What is Soil?
Before the students learn about the importance of soil, they may think it is “just dirt,” but soil is a critical component of land ecosystems that supports the growth of vegetation. Depending on the proportion of the different components, soil can be rich and fertile, or poor and less able to support plant life.
Soil Composition - Soil is a complex mixture of rock fragments, organic material, air and water.
Soil Texture - The rock fragments that make up soil are divided into three types according to size: sand particles are the largest, silt particles are next in size, and clay particles are extremely small. The texture of the soil determines how well it drains. Soils that are predominantly clay are very heavy, have poor drainage, and do not contain very much air, while sandy soil with a large percentage of organic matter drains well and has spaces so that roots can spread out and grow.
Soil Fertility - Soil fertility is the ability of soil to supply needed nutrients to plants. Three of the most important nutrients are nitrogen, phosphorus and potassium. The rock fragments and organic matter (humus) in the soil provide nutrients that plants need to grow. Humus comes from decayed plant and animal matter that has been broken down by decomposers such as bacteria and fungi living in the soil.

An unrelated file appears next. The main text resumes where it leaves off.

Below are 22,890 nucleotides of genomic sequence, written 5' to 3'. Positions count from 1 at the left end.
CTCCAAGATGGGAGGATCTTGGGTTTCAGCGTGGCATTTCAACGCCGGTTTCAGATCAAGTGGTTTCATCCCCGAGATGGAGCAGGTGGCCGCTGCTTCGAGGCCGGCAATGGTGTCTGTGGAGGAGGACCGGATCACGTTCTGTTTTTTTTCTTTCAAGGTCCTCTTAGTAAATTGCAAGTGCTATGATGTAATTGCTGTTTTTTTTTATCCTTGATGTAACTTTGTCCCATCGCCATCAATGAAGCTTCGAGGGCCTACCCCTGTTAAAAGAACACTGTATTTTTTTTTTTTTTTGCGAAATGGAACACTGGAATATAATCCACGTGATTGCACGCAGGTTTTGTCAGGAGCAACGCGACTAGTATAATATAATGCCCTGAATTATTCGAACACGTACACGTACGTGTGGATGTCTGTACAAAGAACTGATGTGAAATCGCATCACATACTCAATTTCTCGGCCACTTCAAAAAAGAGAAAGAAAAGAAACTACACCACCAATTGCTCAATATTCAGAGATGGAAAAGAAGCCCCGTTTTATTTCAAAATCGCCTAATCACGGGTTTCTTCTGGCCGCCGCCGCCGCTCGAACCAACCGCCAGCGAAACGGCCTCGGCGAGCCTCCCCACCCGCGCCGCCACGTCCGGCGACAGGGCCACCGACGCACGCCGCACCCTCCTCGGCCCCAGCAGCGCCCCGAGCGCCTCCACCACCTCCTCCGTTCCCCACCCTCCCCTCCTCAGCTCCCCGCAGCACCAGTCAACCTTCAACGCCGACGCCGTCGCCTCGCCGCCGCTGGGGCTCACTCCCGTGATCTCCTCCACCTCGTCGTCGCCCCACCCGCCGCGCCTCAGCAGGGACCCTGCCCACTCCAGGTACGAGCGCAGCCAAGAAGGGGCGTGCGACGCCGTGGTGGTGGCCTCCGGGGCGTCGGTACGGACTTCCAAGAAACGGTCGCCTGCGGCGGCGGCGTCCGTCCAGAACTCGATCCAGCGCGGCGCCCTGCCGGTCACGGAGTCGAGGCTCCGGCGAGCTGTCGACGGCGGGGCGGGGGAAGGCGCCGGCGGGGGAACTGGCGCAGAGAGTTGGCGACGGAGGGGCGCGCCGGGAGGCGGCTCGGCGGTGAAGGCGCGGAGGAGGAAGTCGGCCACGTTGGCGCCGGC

Activity to Determine What Soil is Best for Plants
In this activity, students will compare the growth of bean plants in different types of soils. It can be done as a group activity, with each group setting up their own series of pots with different soils. If classroom space is limited, the teacher can set up the experiment for the whole class to observe.
- Bean seeds or other seeds that germinate easily and quickly.
- Small pots or paper cups with holes in the bottom for drainage.
- Sand, pea gravel and potting mix. If available, include other soil samples representing different soil types, such as clay and loam. Students may wish to bring in samples from their own yards to test.
1. Prepare identical pots containing different types of soil.
2. Plant four bean seeds in each pot.
3. Give each pot the same amount of water and expose to the same amount of sunlight.
4. Students will observe the germination and growth of the bean plants over time, and record their observations in their science journal or on a worksheet.
5. Students will compare the growth of the plants in different types of soil and conclude which soil type was best for plant growth.
6. Have students explain their results. The seeds should grow poorly in the pea gravel and sand because these provide very few nutrients, while the potting soil is best suited for plant growth because it contains nutrients that plants need.
This post is part of the series: All about plants!
Lesson plans and ideas on plants